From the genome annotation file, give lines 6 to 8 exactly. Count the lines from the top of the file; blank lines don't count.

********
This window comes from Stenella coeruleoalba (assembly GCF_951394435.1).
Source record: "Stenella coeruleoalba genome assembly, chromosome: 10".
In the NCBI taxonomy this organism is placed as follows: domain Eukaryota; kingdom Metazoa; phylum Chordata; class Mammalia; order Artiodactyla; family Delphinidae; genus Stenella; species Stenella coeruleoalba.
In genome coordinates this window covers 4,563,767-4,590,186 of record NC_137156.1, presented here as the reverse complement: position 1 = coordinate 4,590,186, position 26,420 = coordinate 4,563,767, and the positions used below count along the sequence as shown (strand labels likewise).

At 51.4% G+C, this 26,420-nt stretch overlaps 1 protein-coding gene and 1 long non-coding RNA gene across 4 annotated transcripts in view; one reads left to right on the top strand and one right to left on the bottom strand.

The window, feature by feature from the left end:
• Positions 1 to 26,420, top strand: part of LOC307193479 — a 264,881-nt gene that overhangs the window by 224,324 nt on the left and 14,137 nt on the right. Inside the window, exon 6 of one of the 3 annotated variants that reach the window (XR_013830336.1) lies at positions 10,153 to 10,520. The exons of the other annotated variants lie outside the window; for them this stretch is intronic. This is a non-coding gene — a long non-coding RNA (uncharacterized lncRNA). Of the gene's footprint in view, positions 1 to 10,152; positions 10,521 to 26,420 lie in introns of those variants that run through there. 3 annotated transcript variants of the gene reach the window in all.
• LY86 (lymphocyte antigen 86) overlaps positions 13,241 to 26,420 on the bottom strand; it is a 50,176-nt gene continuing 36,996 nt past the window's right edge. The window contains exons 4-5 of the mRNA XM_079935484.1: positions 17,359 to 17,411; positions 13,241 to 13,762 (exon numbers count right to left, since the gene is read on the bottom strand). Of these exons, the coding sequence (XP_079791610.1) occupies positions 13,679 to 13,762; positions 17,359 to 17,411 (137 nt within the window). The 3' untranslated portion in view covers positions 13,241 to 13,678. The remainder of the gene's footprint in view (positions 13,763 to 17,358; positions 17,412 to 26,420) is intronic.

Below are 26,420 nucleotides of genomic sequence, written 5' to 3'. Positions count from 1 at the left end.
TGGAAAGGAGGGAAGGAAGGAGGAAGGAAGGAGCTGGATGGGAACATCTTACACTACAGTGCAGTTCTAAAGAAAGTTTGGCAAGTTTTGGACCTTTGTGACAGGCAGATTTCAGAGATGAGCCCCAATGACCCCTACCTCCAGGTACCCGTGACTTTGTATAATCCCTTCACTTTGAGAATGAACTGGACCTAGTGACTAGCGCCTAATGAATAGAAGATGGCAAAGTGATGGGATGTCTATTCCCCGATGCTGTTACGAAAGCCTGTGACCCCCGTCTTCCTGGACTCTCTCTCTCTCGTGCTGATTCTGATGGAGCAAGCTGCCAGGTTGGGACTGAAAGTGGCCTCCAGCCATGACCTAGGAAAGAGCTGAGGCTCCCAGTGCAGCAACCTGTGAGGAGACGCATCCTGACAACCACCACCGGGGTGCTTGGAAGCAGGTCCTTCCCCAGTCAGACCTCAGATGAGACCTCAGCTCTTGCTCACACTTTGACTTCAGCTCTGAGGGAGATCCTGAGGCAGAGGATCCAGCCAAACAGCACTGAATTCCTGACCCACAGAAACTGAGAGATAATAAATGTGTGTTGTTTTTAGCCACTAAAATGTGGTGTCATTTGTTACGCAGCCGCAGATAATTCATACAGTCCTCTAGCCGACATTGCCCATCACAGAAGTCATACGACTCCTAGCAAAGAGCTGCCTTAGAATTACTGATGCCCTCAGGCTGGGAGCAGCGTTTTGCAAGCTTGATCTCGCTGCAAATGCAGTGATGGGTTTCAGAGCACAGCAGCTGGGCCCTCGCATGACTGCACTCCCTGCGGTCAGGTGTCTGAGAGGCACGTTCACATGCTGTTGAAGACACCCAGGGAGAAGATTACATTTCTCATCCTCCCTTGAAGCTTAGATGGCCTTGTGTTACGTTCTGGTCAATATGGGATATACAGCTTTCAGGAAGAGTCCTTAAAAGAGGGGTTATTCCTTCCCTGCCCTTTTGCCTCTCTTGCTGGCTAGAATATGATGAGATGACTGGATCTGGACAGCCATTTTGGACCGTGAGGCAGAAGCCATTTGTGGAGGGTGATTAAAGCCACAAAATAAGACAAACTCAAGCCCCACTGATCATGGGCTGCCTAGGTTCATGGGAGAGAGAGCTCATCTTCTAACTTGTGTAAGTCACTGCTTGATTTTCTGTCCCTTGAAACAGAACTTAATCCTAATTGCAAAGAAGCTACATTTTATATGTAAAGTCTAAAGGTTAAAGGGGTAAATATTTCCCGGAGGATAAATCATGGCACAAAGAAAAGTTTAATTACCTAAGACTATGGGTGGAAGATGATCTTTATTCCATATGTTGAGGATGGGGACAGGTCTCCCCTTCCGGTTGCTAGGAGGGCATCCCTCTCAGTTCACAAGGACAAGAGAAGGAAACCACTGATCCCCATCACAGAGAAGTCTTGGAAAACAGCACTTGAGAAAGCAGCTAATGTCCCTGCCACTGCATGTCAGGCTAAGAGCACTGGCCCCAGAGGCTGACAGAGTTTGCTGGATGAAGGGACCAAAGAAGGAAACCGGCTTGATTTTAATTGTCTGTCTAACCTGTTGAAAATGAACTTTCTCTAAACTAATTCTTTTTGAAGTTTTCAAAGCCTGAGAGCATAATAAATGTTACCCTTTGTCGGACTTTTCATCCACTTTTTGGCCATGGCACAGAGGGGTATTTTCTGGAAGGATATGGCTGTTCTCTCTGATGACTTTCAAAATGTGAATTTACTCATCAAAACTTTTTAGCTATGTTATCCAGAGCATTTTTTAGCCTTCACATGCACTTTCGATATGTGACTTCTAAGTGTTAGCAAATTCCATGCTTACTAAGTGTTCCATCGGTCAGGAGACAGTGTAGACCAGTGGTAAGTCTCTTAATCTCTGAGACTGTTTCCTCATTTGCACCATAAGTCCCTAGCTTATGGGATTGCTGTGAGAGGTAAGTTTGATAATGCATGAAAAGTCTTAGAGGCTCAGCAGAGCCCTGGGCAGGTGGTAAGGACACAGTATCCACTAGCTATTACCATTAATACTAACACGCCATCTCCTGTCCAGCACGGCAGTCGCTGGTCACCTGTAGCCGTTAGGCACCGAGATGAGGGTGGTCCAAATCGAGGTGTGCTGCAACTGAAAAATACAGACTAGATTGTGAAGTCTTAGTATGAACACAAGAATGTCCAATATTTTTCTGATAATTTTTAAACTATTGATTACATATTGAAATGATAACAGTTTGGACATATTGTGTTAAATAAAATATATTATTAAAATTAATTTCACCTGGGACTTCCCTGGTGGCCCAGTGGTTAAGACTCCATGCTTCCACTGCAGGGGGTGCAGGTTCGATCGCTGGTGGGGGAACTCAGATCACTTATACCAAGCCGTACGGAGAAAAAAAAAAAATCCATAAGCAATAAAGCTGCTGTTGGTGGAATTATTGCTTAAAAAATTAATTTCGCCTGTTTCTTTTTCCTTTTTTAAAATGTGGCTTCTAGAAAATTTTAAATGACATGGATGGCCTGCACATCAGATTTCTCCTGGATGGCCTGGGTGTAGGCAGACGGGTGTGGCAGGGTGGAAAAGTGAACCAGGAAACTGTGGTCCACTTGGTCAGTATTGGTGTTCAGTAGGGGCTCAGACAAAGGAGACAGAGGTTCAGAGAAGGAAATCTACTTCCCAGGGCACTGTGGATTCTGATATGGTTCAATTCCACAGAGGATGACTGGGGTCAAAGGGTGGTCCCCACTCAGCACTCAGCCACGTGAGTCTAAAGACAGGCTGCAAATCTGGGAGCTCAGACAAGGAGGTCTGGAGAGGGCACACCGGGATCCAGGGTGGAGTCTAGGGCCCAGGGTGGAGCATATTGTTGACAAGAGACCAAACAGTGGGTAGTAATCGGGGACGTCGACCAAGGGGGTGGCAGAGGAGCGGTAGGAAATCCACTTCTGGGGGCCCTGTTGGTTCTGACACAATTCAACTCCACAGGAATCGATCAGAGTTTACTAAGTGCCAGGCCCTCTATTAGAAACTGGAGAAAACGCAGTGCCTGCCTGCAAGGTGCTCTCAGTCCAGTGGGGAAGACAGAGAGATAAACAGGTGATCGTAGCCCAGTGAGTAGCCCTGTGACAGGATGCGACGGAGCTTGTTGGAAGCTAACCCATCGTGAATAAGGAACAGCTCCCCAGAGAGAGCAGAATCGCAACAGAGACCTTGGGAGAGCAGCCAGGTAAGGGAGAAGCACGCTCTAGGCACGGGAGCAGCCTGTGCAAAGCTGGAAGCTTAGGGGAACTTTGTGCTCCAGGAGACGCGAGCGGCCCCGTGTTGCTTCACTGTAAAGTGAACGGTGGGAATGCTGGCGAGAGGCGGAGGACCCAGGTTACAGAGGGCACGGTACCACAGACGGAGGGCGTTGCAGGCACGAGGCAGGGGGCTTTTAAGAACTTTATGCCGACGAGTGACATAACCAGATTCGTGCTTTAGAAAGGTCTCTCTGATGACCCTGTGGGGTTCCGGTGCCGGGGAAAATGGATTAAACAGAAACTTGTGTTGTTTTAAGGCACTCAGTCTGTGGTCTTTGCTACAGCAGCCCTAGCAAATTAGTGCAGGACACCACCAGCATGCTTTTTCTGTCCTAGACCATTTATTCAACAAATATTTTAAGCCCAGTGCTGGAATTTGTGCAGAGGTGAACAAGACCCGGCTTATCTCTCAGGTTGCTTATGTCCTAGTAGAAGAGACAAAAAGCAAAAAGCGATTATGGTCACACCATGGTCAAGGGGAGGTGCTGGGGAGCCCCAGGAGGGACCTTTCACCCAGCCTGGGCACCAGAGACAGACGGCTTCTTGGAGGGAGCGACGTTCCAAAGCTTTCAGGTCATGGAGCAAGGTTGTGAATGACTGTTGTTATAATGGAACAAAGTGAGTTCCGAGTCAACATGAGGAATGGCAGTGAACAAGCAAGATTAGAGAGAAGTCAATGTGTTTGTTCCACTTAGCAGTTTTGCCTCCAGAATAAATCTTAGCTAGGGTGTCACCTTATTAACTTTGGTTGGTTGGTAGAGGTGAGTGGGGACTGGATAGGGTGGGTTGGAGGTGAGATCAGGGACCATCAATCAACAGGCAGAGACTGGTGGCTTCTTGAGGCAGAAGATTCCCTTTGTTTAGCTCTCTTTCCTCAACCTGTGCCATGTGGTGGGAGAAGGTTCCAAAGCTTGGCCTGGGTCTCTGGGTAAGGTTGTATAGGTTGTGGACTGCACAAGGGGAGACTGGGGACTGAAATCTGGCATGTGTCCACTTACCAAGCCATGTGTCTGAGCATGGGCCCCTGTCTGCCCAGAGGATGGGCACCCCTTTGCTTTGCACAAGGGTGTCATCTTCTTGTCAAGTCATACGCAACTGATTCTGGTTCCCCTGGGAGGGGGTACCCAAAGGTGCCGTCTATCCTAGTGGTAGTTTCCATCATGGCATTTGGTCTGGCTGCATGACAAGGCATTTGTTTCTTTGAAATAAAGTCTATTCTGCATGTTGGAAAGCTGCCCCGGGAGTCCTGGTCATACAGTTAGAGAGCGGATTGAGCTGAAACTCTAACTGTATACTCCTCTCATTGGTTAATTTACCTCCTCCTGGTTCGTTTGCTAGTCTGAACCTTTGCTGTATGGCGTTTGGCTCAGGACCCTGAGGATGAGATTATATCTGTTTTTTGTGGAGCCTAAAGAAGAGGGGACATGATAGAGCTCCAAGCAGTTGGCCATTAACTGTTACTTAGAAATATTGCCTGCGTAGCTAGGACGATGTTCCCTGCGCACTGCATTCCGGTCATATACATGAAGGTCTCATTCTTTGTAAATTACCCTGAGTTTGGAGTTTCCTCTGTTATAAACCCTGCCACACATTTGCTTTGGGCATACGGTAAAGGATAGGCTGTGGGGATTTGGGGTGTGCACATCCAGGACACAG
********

The window, feature by feature from the left end:
• Positions 1 to 26,420, top strand: part of LOC307193479 — a 264,881-nt gene that overhangs the window by 224,324 nt on the left and 14,137 nt on the right. Inside the window, exon 6 of one of the 3 annotated variants that reach the window (XR_013830336.1) lies at positions 10,153 to 10,520. The exons of the other annotated variants lie outside the window; for them this stretch is intronic. This is a non-coding gene — a long non-coding RNA (uncharacterized lncRNA). Of the gene's footprint in view, positions 1 to 10,152; positions 10,521 to 26,420 lie in introns of those variants that run through there. 3 annotated transcript variants of the gene reach the window in all.
• LY86 (lymphocyte antigen 86) overlaps positions 13,241 to 26,420 on the bottom strand; it is a 50,176-nt gene continuing 36,996 nt past the window's right edge. The window contains exons 4-5 of the mRNA XM_079935484.1: positions 17,359 to 17,411; positions 13,241 to 13,762 (exon numbers count right to left, since the gene is read on the bottom strand). Of these exons, the coding sequence (XP_079791610.1) occupies positions 13,679 to 13,762; positions 17,359 to 17,411 (137 nt within the window). The 3' untranslated portion in view covers positions 13,241 to 13,678. The remainder of the gene's footprint in view (positions 13,763 to 17,358; positions 17,412 to 26,420) is intronic.